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Expect bigger pay cheque hit this year: tax consultant

When it comes to net earnings in 2019, it won't be a particularly happy new year for northern taxpayers and small businesses.

Andy Wong: Yk tax consultant warns of changes ahead for northern taxpayers and businesses.
Andy Wong: Yk tax consultant warns of changes ahead for northern taxpayers and businesses. NNSL file photo

Starting this month, changes to Canada Pension Plan (CPP) contributions means Northerners will see a slight overall decrease on their pay cheques.

“The CPP premium goes up and then the (Employment Insurance) EI premium goes down slightly but because CPP premiums are two and a half times EI, obviously you end up paying more in increases than you're saving in decreases,” said Andy Wong, a tax consultant based in Yellowknife.

“They will see a slight reduction in the paycheque because of the CPP premium increase, and I think we have to emphasis slight reduction because its not a jump.”

The CPP contributions will change to 5.1 per cent from 4.95 per cent on the first $60,000 of a person's earnings. The changes to EI will be a decrease on premiums to $1.62 from $1.66 per $100 of earnings. Wong stressed the change to an individual's pay cheque will be slight, however the implementation comes at a time where Northerners are also facing an increase in the cost of living. The Consumer Price Index rose steadily throughout 2018 in the NWT while many other jurisdictions enjoyed a decrease.

It is not all bad news for the everyday Northerner as Wong added commitments from the Canadian Revenue Agency (CRA) will make it easier in the future for Northerners to file their tax returns.

The agency promised a more reasonable audit system when Northerners claim travel expenses on their northern tax deduction. The CRA has faced complaints from northern taxpayers in recent years after facing increased scrutiny at tax time due the agency's insistence that Northerners prove they are claiming the “lowest return airfare” rate on their travel expenses.

Wong said expects the agency will make it easier for Northerners to claim the deduction.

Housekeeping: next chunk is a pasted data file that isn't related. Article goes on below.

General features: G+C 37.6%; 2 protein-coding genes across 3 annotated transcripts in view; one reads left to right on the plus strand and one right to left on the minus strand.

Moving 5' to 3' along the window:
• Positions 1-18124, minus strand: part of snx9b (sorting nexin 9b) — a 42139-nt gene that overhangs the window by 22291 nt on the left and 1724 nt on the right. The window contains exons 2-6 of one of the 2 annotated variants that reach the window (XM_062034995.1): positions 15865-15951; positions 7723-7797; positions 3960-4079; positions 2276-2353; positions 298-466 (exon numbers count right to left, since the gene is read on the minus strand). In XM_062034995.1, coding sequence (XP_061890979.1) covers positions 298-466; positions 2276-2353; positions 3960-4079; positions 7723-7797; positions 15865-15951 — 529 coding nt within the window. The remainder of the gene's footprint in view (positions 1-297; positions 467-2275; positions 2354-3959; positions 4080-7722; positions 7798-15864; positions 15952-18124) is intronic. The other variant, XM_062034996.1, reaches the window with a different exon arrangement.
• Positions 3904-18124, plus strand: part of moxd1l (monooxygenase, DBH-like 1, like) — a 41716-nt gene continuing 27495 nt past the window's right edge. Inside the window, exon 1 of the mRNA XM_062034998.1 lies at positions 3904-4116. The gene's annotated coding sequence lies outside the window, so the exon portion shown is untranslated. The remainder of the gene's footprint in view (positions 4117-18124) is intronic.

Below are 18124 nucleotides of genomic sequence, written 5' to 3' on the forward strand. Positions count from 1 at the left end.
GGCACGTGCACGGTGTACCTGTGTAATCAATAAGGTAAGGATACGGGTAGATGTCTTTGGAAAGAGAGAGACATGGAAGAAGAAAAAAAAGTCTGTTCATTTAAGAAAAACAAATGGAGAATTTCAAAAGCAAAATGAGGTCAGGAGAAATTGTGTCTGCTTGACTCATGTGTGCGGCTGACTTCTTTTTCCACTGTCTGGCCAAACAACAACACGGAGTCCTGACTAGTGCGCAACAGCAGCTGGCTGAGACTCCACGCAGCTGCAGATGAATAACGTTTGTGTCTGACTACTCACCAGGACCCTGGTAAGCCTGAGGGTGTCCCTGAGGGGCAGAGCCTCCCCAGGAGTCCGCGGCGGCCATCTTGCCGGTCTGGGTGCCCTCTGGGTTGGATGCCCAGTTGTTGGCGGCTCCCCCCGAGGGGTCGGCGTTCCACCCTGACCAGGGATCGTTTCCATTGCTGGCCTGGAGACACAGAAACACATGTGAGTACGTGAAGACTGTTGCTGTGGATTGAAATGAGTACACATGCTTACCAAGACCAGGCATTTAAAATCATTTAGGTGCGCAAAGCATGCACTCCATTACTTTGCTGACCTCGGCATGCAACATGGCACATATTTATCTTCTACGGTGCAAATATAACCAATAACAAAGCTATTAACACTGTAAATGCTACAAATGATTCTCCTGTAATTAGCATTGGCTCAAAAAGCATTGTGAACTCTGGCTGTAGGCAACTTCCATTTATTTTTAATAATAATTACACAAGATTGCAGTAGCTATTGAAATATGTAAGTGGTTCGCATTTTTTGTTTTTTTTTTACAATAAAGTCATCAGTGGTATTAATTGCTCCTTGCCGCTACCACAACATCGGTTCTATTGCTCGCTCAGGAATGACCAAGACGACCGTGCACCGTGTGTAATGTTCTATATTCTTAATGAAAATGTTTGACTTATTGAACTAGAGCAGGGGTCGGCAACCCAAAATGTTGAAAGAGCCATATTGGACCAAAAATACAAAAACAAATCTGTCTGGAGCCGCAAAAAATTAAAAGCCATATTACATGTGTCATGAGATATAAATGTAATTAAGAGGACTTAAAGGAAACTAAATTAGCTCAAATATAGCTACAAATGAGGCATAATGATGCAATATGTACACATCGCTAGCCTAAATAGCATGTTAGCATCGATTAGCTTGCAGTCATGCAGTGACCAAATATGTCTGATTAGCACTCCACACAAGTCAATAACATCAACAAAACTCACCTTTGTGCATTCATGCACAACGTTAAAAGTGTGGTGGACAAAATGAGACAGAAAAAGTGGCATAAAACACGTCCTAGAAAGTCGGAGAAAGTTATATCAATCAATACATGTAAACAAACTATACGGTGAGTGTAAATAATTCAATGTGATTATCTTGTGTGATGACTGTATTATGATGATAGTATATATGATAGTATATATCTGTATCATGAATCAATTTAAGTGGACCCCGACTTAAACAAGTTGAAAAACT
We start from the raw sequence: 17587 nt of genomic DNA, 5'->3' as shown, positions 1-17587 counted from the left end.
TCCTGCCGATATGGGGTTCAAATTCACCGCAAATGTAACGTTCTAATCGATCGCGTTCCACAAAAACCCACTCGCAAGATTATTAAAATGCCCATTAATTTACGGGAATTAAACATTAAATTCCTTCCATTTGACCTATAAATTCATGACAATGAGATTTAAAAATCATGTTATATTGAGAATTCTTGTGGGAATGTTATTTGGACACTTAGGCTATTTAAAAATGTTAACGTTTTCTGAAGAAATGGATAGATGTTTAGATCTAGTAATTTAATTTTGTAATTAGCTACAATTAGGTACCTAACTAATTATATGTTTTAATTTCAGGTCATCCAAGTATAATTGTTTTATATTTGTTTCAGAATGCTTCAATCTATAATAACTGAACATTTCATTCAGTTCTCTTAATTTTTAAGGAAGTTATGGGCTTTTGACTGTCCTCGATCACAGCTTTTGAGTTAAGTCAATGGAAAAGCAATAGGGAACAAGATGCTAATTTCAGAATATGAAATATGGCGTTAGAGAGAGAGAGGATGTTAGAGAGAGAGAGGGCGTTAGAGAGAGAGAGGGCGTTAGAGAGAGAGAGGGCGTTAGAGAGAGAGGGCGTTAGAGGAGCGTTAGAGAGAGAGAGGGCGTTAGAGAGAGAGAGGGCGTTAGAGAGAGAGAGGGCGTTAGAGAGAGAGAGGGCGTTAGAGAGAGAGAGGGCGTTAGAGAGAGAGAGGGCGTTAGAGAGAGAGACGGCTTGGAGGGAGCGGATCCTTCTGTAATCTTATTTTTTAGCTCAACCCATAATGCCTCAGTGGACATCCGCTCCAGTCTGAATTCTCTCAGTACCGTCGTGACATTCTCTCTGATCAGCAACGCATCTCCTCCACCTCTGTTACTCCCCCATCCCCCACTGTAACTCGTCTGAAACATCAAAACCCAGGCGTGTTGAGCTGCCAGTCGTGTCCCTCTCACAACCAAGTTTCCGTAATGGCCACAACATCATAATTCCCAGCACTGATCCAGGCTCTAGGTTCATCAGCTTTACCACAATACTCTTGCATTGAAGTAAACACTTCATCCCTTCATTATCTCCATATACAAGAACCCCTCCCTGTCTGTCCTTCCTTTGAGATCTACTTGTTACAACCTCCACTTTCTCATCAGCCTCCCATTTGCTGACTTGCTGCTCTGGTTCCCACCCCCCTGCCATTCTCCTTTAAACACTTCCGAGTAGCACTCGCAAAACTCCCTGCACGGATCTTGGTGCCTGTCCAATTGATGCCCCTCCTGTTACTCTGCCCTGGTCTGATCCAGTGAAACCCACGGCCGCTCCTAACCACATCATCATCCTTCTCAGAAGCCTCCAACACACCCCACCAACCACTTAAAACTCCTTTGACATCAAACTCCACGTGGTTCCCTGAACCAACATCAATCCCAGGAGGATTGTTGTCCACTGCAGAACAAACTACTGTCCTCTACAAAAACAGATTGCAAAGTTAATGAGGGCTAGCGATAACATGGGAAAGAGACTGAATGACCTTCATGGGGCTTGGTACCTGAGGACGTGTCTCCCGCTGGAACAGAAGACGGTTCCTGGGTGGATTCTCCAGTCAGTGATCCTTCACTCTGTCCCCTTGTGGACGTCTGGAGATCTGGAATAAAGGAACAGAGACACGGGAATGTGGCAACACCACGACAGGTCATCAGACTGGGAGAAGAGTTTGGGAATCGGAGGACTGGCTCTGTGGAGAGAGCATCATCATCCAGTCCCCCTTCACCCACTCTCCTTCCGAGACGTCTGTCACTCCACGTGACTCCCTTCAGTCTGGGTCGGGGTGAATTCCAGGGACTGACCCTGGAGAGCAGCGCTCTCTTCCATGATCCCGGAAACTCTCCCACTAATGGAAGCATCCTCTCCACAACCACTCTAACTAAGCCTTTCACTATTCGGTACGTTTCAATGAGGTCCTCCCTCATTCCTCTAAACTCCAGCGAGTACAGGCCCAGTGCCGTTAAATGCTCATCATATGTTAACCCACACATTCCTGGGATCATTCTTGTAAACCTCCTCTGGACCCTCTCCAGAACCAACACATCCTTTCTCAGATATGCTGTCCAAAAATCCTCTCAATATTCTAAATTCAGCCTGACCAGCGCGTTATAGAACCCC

“What the federal government has committed to do back in November was to make it more reasonable for Northerners to get the lowest return airfare,” said Wong.

“The complexity is they are consulting now as to what that could look like. So, what they're saying is they will make it easier for you to get that (lowest) number, which is a big step forward.”

Currently, Northerners are allowed to file for a tax rebate on two trips outside of the territory based on the lowest possible possible airfare to the nearest designated city, usually Edmonton, within three months of the booked trip. Wong said while it is unclear how the government will tangibly change this system, he said the federal commitment is a step in the right direction.


Changes for small business

Small businesses are also face tax rate changes in the new year. Wong says small businesses currently pay a tax rate of 15 per cent on the first $500,000 of their businesses earnings.

That figure is now going down to 10 per cent but Wong warns local businesses that if they keep too much 'passive income' their tax rate will actually go up.

“For small businesses the tax rate is actually dropping one percent, that's good news. Coming down from 15 per cent to 14 per cent on profit of up to $500,000,” said Wong. “But, there's a ceiling of $50,000 in passive income in which it doesn't change your corporate tax rate but once the passive income exceeds $50,000 it will affect your corporate tax rate.”

Passive income includes profits generated through interest, capital gain, rental profits and other non-active income. Wong says if companies don't take that passive income and invest it back into their business, they could face a much stiffer tax rate. Businesses could invest passive income into creating more jobs rather than sitting on that generated income.